The width of each cell was set with one of those deprecated attributes to provide the consistency.
This one feels more like a prototype. I'm thinking of other stuff you could do with it if you narrowed with width and used █ characters.
Moving out of the realm of art, I wanted to create something interactive. A maze seemed like it might work. The idea was to provide the movement by generating a page for each possible position, then cross linking them to represent the possible moves.
Before getting to that the trick of generating the maze needed to be solved. I could have come up with one by hand, but the chance to dig into algorithms was way more appealing. There are several different maze generation algorithms.
After reading through the wiki page, I decided to go with the iterative implementation of randomized depth-first search which looks like this:
- Choose the initial cell, mark it as visited and push it to the stack - While the stack is not empty: - Pop a cell from the stack and make it a current cell - If the current cell has any neighbours which have not been visited: - Push the current cell to the stack - Choose one of the unvisited neighbors - Remove the wall between the current cell and the chosen cell - Mark the chosen cell as visited and push it to the stack
The initial algorithm is pretty straight-forward. Unfortunately, it didn't work for me. It builds a maze that identifies only the cells and then adds metadata to them saying which sides have walls.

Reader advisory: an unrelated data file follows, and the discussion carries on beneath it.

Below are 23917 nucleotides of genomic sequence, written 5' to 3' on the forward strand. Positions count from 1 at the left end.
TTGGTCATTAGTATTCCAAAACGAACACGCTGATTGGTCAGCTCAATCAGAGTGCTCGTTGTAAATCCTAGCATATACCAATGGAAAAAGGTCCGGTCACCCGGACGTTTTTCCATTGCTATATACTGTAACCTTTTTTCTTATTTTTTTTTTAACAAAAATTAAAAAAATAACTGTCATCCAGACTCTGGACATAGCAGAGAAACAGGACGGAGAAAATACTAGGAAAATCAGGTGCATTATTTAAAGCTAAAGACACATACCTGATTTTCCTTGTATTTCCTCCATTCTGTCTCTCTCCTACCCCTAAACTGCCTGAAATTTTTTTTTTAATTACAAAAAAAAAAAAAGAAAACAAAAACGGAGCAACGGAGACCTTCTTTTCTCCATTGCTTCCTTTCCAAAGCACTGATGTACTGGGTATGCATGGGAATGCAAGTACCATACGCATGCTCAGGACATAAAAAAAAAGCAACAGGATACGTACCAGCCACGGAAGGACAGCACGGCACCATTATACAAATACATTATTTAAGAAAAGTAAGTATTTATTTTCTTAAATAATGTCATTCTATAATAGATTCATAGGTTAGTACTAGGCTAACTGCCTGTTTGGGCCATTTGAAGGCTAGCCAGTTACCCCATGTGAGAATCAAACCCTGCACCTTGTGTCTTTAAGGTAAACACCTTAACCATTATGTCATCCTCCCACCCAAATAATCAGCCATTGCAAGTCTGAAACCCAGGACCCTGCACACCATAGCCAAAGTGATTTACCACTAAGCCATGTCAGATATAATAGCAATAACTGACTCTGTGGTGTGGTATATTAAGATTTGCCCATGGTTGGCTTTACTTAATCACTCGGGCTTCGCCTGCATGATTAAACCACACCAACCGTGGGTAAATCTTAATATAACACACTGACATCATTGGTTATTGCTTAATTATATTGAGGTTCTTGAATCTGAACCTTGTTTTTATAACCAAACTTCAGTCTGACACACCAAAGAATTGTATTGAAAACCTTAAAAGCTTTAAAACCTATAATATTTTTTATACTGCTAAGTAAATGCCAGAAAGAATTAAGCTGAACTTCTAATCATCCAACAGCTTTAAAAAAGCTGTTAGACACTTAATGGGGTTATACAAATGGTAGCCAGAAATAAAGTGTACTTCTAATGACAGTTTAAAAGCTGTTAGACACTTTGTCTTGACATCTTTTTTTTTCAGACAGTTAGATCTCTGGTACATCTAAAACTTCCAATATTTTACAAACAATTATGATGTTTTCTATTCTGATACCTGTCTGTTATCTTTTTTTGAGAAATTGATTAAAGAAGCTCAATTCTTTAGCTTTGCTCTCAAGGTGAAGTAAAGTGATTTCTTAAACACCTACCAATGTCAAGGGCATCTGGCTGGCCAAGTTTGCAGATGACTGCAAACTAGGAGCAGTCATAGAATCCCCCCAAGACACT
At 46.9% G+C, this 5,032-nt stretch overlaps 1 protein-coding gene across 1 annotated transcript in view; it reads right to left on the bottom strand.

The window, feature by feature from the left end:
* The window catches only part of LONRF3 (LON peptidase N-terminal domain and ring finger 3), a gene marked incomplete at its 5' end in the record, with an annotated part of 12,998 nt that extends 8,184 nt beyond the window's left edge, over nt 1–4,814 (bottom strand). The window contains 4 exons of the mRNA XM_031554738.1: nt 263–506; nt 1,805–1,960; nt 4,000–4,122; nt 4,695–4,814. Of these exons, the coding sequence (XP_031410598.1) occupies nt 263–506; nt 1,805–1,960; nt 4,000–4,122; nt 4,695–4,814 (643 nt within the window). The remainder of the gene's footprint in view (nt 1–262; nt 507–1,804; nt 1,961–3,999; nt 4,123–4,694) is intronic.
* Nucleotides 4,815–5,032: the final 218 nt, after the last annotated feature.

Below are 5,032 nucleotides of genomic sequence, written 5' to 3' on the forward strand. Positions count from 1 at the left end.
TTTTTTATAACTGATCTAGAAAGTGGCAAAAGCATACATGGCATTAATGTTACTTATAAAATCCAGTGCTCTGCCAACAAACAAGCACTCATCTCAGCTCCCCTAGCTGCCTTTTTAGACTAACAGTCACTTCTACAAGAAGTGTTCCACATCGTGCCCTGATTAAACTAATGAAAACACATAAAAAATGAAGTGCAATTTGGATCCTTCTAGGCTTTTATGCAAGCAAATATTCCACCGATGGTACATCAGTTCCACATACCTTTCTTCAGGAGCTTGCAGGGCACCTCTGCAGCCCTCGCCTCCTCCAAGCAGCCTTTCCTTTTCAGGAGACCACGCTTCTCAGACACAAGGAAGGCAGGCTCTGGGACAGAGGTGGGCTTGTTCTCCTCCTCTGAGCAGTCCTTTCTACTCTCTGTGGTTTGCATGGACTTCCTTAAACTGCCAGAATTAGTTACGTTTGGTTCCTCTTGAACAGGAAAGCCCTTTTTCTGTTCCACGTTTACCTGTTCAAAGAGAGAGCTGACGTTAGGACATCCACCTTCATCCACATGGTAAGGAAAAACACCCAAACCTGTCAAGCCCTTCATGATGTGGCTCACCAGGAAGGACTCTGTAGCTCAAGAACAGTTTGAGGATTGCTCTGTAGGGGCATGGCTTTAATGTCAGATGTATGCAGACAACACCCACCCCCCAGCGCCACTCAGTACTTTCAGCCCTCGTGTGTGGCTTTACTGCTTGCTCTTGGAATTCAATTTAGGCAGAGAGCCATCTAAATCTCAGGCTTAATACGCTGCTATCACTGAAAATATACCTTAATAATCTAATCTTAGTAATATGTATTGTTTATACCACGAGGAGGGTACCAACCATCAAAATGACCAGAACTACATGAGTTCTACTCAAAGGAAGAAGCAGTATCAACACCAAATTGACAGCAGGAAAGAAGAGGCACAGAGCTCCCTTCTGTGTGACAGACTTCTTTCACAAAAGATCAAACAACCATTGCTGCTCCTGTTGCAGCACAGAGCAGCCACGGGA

My plan was to implement the maze in an HTML `table`` without CSS which means I couldn't use `border-left`, `border-right`, etc...
The solution was to expand out so that each wall got its own table cell in addition to the spaces in the maze the player moves through. I built this with a generator script that makes an initial JSON and a second one to produce the output HTML.
Those scripts generate every possible position in the maze and provide navigation links between them.
(If you're crafty, you can hack the URL to jump to the end without having to go through the maze.)
HTML Random Pattern
The final piece built off the preceding five.
It's a random pattern generator. The page is a collection of iframes coded to a specific width and height. The content of each iframe is one of a selection of pages that have a background color and a meta data refresh timer. The colors and refresh rates are randomized so each frame shifts to different colors at different times.
The order is pseudo random based off the original generation of the files. However, the page is static so it renders the same pattern ever time.
link: HTML Random Pattern
~ Fin ~
This was a really fun set of exercises.
A natural first reaction to being given a wild constraint like this is that it's ridiculous and dismiss it. I try to practice letting that feeling hit, then letting it pass. Litany Against Fear style
Once it does, I move play with the idea. I don't take it seriously, I don't worry about failing.
As far as I'm concerned, you can't fail at playing. That concept just doesn't make sense. So, I get to mess around and see what happens.
Sometimes cool things show up, but mostly (and most importantly) it's just fun.